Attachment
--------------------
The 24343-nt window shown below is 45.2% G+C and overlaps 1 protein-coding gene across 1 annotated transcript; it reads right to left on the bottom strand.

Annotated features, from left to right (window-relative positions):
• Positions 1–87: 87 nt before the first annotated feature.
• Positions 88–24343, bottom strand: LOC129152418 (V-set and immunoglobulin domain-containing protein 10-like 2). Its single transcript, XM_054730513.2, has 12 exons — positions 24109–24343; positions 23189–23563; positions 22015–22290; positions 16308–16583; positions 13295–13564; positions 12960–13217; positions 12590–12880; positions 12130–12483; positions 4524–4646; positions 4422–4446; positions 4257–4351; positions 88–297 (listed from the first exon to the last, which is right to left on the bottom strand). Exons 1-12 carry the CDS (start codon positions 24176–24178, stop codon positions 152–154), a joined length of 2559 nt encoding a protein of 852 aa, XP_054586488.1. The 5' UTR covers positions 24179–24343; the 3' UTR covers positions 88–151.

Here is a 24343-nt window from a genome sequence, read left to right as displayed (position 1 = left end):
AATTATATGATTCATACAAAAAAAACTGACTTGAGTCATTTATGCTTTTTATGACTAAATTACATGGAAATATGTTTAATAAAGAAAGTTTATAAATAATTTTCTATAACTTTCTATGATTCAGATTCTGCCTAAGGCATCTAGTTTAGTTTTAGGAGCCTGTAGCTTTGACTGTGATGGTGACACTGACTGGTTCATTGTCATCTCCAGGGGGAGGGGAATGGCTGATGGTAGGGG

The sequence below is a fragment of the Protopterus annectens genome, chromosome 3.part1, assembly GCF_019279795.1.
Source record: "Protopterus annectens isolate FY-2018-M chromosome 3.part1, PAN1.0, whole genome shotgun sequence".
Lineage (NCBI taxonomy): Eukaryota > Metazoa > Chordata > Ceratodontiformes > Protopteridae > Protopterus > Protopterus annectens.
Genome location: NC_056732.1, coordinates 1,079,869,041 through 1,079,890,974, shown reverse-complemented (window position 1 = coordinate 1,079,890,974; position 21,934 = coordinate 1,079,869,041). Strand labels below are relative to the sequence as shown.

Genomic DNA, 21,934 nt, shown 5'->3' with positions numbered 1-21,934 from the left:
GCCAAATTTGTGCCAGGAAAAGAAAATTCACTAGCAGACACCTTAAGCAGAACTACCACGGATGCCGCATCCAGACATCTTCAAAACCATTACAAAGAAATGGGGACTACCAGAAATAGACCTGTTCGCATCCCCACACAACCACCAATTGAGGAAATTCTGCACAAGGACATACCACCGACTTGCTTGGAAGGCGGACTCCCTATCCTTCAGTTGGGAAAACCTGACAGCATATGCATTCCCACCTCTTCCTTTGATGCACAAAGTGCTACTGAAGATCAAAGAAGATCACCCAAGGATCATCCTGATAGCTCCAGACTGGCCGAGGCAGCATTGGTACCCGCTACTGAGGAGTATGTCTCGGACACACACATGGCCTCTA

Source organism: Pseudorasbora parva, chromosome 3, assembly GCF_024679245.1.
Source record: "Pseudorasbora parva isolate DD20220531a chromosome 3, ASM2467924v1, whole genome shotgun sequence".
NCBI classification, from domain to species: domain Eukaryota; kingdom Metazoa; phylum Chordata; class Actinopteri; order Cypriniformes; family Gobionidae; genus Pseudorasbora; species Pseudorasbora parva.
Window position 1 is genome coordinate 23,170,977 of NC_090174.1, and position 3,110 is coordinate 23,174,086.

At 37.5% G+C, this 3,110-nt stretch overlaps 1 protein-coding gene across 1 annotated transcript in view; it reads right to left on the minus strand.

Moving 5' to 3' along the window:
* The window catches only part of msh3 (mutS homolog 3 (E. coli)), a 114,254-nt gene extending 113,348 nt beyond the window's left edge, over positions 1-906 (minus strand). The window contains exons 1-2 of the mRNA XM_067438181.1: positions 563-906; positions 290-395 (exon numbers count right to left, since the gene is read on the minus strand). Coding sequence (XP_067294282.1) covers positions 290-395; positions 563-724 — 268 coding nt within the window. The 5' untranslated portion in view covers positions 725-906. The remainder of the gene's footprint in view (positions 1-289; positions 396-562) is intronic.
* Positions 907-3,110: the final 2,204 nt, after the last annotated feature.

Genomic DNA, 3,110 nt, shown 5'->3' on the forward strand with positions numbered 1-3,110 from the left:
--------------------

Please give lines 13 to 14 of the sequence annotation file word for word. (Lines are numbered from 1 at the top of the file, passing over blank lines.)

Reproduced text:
Source organism: Pseudorasbora parva, chromosome 3, assembly GCF_024679245.1.
Source record: "Pseudorasbora parva isolate DD20220531a chromosome 3, ASM2467924v1, whole genome shotgun sequence".